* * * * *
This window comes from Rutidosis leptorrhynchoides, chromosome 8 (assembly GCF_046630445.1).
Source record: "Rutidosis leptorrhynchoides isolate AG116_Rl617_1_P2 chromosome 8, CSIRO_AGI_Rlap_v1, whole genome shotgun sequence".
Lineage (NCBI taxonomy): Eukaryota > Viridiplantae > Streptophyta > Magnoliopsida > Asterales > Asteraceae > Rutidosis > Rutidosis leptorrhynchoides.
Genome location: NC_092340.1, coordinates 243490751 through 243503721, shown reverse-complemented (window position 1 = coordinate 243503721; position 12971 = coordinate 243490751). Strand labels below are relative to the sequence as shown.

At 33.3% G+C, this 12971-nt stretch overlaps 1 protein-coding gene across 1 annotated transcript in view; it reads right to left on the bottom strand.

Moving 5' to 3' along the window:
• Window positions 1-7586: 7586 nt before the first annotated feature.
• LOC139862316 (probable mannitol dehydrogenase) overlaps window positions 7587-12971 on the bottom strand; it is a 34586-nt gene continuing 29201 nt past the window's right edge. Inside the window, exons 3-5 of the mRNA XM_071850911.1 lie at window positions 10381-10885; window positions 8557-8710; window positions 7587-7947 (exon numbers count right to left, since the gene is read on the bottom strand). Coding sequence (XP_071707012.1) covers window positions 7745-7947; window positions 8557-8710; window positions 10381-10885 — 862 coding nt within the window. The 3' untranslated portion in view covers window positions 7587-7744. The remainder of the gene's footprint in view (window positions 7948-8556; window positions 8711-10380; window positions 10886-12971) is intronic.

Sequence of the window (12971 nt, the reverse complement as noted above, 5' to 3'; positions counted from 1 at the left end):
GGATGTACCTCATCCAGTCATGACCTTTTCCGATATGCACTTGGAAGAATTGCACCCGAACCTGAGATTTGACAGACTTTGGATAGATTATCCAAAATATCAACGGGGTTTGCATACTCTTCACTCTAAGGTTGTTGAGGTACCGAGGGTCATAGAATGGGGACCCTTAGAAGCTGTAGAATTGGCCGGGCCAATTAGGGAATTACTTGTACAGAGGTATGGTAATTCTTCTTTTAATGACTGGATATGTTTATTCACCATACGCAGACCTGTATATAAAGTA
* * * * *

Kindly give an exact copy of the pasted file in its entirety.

This window comes from Rutidosis leptorrhynchoides, chromosome 8 (assembly GCF_046630445.1).
Source record: "Rutidosis leptorrhynchoides isolate AG116_Rl617_1_P2 chromosome 8, CSIRO_AGI_Rlap_v1, whole genome shotgun sequence".
Lineage (NCBI taxonomy): Eukaryota > Viridiplantae > Streptophyta > Magnoliopsida > Asterales > Asteraceae > Rutidosis > Rutidosis leptorrhynchoides.
Genome location: NC_092340.1, coordinates 243490751 through 243503721, shown reverse-complemented (window position 1 = coordinate 243503721; position 12971 = coordinate 243490751). Strand labels below are relative to the sequence as shown.

At 33.3% G+C, this 12971-nt stretch overlaps 1 protein-coding gene across 1 annotated transcript in view; it reads right to left on the bottom strand.

Moving 5' to 3' along the window:
• Window positions 1-7586: 7586 nt before the first annotated feature.
• LOC139862316 (probable mannitol dehydrogenase) overlaps window positions 7587-12971 on the bottom strand; it is a 34586-nt gene continuing 29201 nt past the window's right edge. Inside the window, exons 3-5 of the mRNA XM_071850911.1 lie at window positions 10381-10885; window positions 8557-8710; window positions 7587-7947 (exon numbers count right to left, since the gene is read on the bottom strand). Coding sequence (XP_071707012.1) covers window positions 7745-7947; window positions 8557-8710; window positions 10381-10885 — 862 coding nt within the window. The 3' untranslated portion in view covers window positions 7587-7744. The remainder of the gene's footprint in view (window positions 7948-8556; window positions 8711-10380; window positions 10886-12971) is intronic.

Sequence of the window (12971 nt, the reverse complement as noted above, 5' to 3'; positions counted from 1 at the left end):
GGATGTACCTCATCCAGTCATGACCTTTTCCGATATGCACTTGGAAGAATTGCACCCGAACCTGAGATTTGACAGACTTTGGATAGATTATCCAAAATATCAACGGGGTTTGCATACTCTTCACTCTAAGGTTGTTGAGGTACCGAGGGTCATAGAATGGGGACCCTTAGAAGCTGTAGAATTGGCCGGGCCAATTAGGGAATTACTTGTACAGAGGTATGGTAATTCTTCTTTTAATGACTGGATATGTTTATTCACCATACGCAGACCTGTATATAAAGTA